In loops operating on this principle, it is necessary that the controller periodically sequence through all of the addresses of the devices on the loop in order to obtain new messages from each of the devices. In a multi-point security system, the data on the loop can represent an intrusion, an ARMING or DISARMING of the system, a failure within the system or the need to change a battery at one of the points, for example. It is thus necessary that the polling take place so that each device is addressed within a relatively short interval, so that these actions can take place in real time. As the number of devices in the loop increases, it is also necessary to increase the number of bits in the address. Furthermore, an addressing scheme that can be utilized employs an Applications Specific integrated circuit (ASIC) that, in addition to the function that it performs in the security system, is programmed with a unique serial number. The type of functions performed by the ASIC, such as a security detector data receiver/transmitter, for example, are well known in the art and need not be discussed in detail here. In fact, depending upon the use of the ASIC, various functions may be provided on the chip. In addition, thereto, the integrated circuit is provided with a unique serial number. In this scheme, 22 serial number bits are provided. When the ASIC is in the wafer stage of its manufacturing cycle, the chips are tested and malfunctioning chips are marked for eventual deletion by automatic test equipment. The remaining chips which are acceptable are then made to undergo an additional operation in accordance with this scheme. The 22 serial number bits are uniquely configured in a sequential manner for each "good" chip starting with the serial number 0 to a number corresponding to the actual number of chips to be fabricated for a given order. For example, the first 10,000 chips will be numbered sequentially from 0-9,999. Subsequent manufacturing runs of this chip will start from the next available number and continue for the number of chips required in that manufacturing run. The utilization of 22 bits yields 222 or 4.2 million unique combinations. This provides a very low probability of repeating numbers occurring in the same general area within the physical range of a wireless system or within the same wired system. An advantage of this scheme is that the user need not enter a multi-digit code in order to activate the security system either to arm or disarm the system or to perform another function. The code is transmitted automatically. A further advantage is that each part has a unique number, which has been preprogrammed at the factory. Thus, neither the user nor the installer need know the unique number. The microprocessor control controller 334 is simply informed that a particular user, for example assigned as user 1, is to be associated with a unique serial number which is then entered into the computer via activation of the ASIC. Once the identification number , for example 1, and the parameters are entered into the computer, the sensor can be activated to trigger the ASIC to transmit its unique serial number to the computer, which will then "memorize" the unique serial number associated with that newly programmed sensor. Again, this can be accomplished without the installer having knowledge of the unique serial number and avoids the difficulties in programming such numbers found in the prior art. Thus increases in the number of bits in the address and increases in the number of devices on a single polling loop exacerbate the problem of the need to poll each device via a unit poll within a short enough cycle so that the system can operate in real time.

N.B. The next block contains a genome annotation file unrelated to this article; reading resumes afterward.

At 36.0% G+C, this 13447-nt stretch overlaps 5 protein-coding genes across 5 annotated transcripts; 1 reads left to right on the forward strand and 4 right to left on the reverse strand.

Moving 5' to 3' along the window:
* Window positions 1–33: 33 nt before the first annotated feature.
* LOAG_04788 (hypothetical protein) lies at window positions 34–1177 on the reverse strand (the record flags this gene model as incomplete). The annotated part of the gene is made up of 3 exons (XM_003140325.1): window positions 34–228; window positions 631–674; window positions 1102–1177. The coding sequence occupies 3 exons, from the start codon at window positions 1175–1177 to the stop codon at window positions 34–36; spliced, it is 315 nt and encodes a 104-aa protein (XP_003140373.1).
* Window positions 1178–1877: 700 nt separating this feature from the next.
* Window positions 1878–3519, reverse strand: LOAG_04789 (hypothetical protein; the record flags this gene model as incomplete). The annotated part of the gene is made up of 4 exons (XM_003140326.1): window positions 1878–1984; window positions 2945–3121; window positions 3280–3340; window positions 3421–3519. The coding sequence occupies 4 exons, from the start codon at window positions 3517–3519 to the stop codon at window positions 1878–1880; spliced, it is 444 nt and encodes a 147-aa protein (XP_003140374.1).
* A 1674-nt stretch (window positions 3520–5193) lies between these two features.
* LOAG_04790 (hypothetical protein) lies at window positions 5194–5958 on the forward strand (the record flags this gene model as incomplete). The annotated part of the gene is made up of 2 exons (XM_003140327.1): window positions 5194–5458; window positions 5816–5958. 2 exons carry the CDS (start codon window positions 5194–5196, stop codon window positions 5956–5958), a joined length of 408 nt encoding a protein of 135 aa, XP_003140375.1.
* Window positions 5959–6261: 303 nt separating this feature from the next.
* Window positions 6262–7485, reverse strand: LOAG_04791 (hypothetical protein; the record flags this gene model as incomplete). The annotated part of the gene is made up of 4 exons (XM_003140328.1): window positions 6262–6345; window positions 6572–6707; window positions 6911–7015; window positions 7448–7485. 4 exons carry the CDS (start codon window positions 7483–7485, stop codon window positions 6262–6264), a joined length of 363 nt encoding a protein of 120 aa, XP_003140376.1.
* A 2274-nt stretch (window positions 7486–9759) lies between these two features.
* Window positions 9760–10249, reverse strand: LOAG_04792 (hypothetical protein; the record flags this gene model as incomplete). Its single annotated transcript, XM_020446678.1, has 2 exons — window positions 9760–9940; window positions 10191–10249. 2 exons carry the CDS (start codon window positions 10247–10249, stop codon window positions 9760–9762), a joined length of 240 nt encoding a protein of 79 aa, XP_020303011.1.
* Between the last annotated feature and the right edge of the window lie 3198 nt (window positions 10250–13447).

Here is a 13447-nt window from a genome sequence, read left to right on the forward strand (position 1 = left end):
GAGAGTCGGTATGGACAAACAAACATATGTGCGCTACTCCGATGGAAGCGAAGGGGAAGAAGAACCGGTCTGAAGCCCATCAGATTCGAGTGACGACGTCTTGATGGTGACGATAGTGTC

It is a general object of the present invention to provide a method and apparatus for global polling serially addressable devices in a two-wire loop and to provide a device for use in two-wire loops which responds to global polling.
It is a further object of the invention to provide a global polling technique for security systems in which each point of the security system is coupled to a central controller via a two-wire loop.